Euptoieta claudia & Indiecito

This beautiful thing is a Variegated Fritillary (or Euptoieta claudia). She didn't get into a face off with the large bee that shared the branch of butterfly bush with her. She just elegantly enjoyed sipping and flitting around on a warm September afternoon. It struck me that her wings backlit by the sun, matched the centers of the flowerettes perfectly. When looking for color combinations for yarn dying, fiber artists frequently take a cue from nature and this is a perfect example of colors that I would never have tried to combine.

I've barely started a new project - a Pebble Beach Shawl, designed by Helen Stewart in Malabrigo Arroyo in a variegated colorway called Indiecita (Little Indian). I wasn't sure if I'd like this pattern in this particular yarn. It reminds me of a beachy, summer sunset. Another inspiration from nature. Someone said that there's nothing new in the world. All we have to do is look around and appreciate what's here.

Thursday, September 17, 2015

Before & After Kitchen

Here's where we started. I married a man with a son who were living in a home that had never been updated. Just a couple of bachelors (one big, one little) with a sad, yellow kitchen.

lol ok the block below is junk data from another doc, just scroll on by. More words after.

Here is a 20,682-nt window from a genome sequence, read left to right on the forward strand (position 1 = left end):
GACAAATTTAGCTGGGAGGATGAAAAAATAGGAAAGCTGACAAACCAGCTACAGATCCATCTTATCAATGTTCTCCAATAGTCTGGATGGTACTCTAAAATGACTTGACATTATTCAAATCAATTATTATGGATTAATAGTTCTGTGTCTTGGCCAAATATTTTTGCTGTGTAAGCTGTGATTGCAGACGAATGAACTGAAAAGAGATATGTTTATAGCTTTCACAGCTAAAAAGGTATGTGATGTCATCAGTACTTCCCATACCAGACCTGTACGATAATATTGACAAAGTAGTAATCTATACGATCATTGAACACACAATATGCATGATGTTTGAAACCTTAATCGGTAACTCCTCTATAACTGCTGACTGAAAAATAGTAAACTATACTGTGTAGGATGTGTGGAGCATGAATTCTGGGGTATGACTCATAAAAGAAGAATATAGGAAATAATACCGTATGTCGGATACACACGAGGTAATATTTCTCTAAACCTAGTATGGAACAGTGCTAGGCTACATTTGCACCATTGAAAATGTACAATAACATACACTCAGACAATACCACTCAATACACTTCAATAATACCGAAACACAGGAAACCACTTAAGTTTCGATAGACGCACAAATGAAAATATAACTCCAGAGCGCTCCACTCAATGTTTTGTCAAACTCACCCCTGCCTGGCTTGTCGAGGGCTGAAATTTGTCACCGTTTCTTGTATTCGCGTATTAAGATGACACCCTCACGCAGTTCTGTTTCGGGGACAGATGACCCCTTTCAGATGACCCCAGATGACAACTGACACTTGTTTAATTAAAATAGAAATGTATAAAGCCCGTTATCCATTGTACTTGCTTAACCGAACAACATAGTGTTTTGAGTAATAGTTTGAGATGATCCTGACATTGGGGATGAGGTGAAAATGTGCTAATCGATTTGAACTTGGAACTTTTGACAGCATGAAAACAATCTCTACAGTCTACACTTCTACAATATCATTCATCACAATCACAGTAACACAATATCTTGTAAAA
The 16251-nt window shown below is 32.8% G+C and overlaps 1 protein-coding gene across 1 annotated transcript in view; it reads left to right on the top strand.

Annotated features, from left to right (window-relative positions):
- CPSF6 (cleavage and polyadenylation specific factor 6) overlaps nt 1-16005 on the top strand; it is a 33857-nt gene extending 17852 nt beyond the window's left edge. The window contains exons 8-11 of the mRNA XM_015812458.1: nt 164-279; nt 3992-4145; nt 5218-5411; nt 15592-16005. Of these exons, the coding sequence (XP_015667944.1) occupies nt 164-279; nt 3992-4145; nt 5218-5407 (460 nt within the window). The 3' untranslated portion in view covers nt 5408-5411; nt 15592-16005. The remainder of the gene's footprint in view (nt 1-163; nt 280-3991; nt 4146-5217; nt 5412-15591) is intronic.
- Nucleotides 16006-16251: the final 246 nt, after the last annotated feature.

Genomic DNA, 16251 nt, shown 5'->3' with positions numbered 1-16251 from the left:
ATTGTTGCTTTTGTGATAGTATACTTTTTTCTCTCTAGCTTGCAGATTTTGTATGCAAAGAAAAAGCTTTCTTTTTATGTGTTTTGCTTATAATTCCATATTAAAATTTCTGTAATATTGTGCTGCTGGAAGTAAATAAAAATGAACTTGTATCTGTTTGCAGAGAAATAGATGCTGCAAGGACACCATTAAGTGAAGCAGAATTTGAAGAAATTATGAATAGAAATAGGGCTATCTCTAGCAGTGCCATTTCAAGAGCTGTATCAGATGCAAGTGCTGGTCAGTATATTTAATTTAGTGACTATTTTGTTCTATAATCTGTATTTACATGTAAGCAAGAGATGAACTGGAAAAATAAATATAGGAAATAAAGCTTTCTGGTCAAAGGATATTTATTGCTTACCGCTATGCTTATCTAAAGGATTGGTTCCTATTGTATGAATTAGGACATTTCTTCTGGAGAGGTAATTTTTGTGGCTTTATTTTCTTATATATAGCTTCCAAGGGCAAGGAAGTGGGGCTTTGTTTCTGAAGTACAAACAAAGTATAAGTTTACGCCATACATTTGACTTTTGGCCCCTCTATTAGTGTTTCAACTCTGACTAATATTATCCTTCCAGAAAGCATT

This is where we started. A small, square kitchen, portable dishwasher, wall between the kitchen and a dining area/family room. A very large coal stove and chimney that had to be removed. We kept the brick wall. 

Stove and chimney removed but hole still in ceiling. Built-in bar with mirror tiles over (apparently to nicely reflect liquor bottles?
We kept the existing window over the sink.
The wall between the kitchen and FR (with cook top and built-in oven came down.)

Stove & microhood are where the old fridge was. A door to the backyard was closed up and the fridge takes its place.

Maple glass door cabinets and built-in desk replaced a bare wall and portable dishwasher. The desk was created by using upper cabinets as lower to allow room for knee space under the countertop of the desk.

I'm linking back to the www.thededicatedhouse.com blog (Wednesday Before and After).